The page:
Herbert Smith has advised Winterthur Swiss Insurance Company, a member of the Credit Suisse Group, in a major dispute with XL Insurance (Bermuda) Limited, a subsidiary of XL Capital, which was resolved in Winterthur’s favour following what is believed to be the world’s biggest ever “baseball” arbitration. Originally used for determining baseball players’ salaries, baseball arbitration offers advantages if used in the right circumstances, but is neither without risk nor for the feint hearted.

Background

At the heart of dispute resolution through “baseball” arbitration is a requirement that the parties exchange final figures at an early stage and indeed usually before a Tribunal is constituted. Those figures are then binding on the parties throughout the arbitral process, and the Tribunal may or may not be told about them (the latter being termed “night” baseball). The key point is that it is the figure of the party which is closest to the award made by the Tribunal which becomes the binding figure payable. Less frequently baseball arbitrations involve non-monetary remedies, with the Tribunal assessing whose final offer is the preferable ultimate award.

The dispute between Winterthur and XL arose following the sale of Winterthur’s international insurance operations in early 2001. It was agreed that the reserves in place would be “seasoned” ie reviewed after three years and a balancing payment made. Any dispute was to be resolved through a “baseball” arbitration (or strictly a “baseball” expert determination).

In light of significant losses, a balancing payment from Winterthur to XL was necessary, but the amount could not be agreed. There was no less than some US$ 900 million difference between the amounts initially proposed by the parties as their binding figures. An independent actuary was appointed to make a determination. The result was closest to Winterthur’s proposed figure which was therefore deemed to be the final amount for the purposes of the agreement.

The dispute was a high value and high profile example of a baseball arbitration process which was carried out to completion. The remainder of this article looks briefly at the advantages and disadvantages of the process and comments upon the types of dispute where it may be of most use as a method of effective dispute resolution.

The Advantages

The main advantages of “baseball” arbitration are perceived to be the following:

  1. The process should result in negotiation using reasonable settlement figuresMost baseball arbitration procedures require the parties to set out their position and the basis for it, and thereafter to negotiate in good faith. The requirement on each party to set out a final figure at an early stage discourages unreasonable or inflated offers. This approach is intended to accelerate a settlement which may otherwise take to the doors of the hearing to achieve.
  2. Costs and TimeIt follows naturally that potentially significant time and costs will be saved if the baseball process produces a settlement at an early stage.
  3. The process does not allow a tribunal to “split the baby” in difficult casesIt is not unknown, particularly in disputes on quantum, for a Tribunal to provide a compromise in its award which may satisfy neither party. Baseball arbitration removes this risk.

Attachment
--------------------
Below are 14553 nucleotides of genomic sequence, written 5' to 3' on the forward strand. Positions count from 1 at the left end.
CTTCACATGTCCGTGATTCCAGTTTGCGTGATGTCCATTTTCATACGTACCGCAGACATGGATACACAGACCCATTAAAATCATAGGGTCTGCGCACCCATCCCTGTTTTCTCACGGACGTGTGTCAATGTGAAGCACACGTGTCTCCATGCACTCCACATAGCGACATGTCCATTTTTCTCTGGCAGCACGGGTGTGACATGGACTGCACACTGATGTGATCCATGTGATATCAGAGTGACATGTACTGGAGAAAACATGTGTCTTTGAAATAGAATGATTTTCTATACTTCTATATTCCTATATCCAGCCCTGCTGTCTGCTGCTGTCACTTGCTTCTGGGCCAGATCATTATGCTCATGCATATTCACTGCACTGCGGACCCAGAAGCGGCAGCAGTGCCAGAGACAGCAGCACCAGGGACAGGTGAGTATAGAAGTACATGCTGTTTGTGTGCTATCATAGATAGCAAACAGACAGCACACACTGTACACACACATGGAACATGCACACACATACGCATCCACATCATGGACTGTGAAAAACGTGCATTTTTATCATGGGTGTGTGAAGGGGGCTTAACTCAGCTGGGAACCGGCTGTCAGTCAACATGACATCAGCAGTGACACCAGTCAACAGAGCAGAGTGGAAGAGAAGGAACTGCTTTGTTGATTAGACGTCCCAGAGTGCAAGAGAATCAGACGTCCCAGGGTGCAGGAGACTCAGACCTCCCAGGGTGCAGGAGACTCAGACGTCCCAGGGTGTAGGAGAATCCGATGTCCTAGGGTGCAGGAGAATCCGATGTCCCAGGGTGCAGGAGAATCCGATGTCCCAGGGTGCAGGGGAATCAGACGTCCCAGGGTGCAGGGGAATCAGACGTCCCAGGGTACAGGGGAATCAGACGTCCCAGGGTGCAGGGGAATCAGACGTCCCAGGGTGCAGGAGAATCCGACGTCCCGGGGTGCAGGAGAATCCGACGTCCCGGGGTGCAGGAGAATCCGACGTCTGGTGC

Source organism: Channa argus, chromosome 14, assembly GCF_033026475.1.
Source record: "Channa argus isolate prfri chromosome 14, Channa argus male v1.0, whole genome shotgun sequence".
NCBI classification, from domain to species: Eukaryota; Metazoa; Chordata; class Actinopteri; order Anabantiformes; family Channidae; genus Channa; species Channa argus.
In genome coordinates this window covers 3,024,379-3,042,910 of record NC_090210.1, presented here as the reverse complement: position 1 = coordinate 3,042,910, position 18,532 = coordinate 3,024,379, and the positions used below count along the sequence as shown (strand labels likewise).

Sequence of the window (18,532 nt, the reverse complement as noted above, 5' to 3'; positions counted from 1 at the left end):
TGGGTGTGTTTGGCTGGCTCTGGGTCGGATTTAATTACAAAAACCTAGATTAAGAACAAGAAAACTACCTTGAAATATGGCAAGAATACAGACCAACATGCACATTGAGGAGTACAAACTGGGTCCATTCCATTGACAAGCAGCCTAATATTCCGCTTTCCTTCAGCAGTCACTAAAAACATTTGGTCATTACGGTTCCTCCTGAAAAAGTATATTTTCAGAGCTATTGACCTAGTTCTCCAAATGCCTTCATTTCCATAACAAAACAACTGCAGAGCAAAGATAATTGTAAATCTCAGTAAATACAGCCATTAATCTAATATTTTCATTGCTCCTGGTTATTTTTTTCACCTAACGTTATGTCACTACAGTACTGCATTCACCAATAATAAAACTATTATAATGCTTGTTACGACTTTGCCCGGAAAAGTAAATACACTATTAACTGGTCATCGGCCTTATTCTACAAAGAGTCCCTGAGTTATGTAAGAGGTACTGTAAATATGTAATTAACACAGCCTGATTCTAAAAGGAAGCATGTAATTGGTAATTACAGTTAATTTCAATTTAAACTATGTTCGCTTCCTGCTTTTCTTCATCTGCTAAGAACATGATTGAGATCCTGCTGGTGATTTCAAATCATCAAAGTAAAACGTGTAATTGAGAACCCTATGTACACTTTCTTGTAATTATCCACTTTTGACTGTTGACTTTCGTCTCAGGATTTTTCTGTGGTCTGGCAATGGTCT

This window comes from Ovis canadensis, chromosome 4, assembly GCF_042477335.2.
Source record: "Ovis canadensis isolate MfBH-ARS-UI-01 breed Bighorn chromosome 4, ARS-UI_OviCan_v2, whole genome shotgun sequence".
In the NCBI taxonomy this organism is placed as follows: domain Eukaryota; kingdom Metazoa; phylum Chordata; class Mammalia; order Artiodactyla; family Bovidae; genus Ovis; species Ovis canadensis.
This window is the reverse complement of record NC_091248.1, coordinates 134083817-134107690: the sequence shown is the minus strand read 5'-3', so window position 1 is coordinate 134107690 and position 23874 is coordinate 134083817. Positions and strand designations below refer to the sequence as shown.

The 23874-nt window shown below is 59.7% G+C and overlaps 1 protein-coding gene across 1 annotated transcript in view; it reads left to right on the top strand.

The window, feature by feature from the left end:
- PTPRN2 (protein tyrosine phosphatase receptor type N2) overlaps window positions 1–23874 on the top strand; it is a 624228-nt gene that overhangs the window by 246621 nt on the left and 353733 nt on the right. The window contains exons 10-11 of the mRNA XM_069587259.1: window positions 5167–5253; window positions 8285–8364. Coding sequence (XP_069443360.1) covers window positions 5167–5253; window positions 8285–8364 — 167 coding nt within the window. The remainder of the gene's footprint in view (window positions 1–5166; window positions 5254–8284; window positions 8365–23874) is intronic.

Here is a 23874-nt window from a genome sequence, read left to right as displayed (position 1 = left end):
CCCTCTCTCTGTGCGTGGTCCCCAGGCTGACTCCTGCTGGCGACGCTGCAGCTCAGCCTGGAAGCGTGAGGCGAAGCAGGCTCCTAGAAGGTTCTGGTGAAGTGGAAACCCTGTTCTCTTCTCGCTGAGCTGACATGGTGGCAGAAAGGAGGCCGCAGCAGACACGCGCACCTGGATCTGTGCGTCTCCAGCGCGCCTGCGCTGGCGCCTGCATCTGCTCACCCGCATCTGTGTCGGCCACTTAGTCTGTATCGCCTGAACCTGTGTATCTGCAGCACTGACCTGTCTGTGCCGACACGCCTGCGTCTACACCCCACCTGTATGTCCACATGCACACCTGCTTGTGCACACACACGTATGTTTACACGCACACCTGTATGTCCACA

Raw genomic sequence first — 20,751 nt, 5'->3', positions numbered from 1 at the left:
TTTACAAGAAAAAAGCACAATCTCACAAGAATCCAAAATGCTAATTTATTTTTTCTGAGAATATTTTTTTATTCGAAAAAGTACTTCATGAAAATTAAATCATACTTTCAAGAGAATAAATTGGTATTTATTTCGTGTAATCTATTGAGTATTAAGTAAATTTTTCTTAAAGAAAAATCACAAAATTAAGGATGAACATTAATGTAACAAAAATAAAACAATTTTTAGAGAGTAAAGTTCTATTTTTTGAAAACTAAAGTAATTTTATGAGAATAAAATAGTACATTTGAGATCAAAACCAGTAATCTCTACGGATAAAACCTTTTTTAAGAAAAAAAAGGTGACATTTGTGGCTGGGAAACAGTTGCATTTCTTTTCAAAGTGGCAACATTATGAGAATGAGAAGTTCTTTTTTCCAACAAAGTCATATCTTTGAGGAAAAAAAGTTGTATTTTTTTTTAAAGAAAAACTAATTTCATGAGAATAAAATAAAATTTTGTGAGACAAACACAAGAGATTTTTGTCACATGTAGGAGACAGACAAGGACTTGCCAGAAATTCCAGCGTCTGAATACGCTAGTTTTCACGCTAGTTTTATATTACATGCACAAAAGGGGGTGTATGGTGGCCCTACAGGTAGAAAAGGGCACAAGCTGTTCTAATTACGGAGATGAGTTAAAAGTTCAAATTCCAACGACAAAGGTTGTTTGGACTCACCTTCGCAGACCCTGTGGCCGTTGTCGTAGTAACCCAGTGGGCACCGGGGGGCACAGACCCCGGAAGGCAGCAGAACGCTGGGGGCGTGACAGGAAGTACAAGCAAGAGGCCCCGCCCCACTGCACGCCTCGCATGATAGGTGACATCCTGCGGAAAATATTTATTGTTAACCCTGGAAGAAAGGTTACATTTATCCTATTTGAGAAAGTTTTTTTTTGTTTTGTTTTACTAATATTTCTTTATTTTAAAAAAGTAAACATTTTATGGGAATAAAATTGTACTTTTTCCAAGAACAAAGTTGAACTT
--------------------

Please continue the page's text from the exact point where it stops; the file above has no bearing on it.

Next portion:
The Disadvantages

There are a number of disadvantages as risks inherent in a “baseball” process:

  1. Lack of level playing field?Most methods of dispute resolution contain procedures intended to ensure the parties become better informed of the strengths and weaknesses of their cases – whether through the disclosure of documents, advance disclosure/discovery of oral evidence or otherwise. It is, of course, one of the aims of baseball arbitrations to avoid the cost and delay of those procedures. However, that may come at a significant price to the party who only discovers a critical assumption on which it has based its final figure is wrong after that figure has been submitted. It follows that sensible baseball arbitration procedures involve exchanges of information in advance of the production of final figures, albeit these procedures will not usually match those put in place in the baseball arbitration itself. The necessity for the initial exchange can add materially to the cost of the arbitration where a settlement is not achieved.
  2. A non-compensatory result?It follows naturally from baseball arbitration that the end result may bring a windfall to the successful party – on the assumption the arbitrator has himself assessed the final figure correctly. 

When to take a swing?

The type of dispute likely to be sensibly resolved by baseball arbitration will usually be a simple quantum only dispute where there is little information not known by both parties or which cannot easily be exchanged. Beyond that situation, baseball arbitration should only be considered with great caution and it may be other methods of dispute resolution will be preferable.

Conclusion

Baseball arbitration provides real motivation for parties to seek to negotiate settlements using realistic offers. It will not be suitable in all circumstances but where it can be used to its full potential, as may particularly be the case in certain quantum disputes, it ensures that the parties either settle or face the daunting prospect of a potentially significant swing factor in the outcome. Stepping up to the plate presents significant potential advantages, but demands plenty of confidence in one’s aim.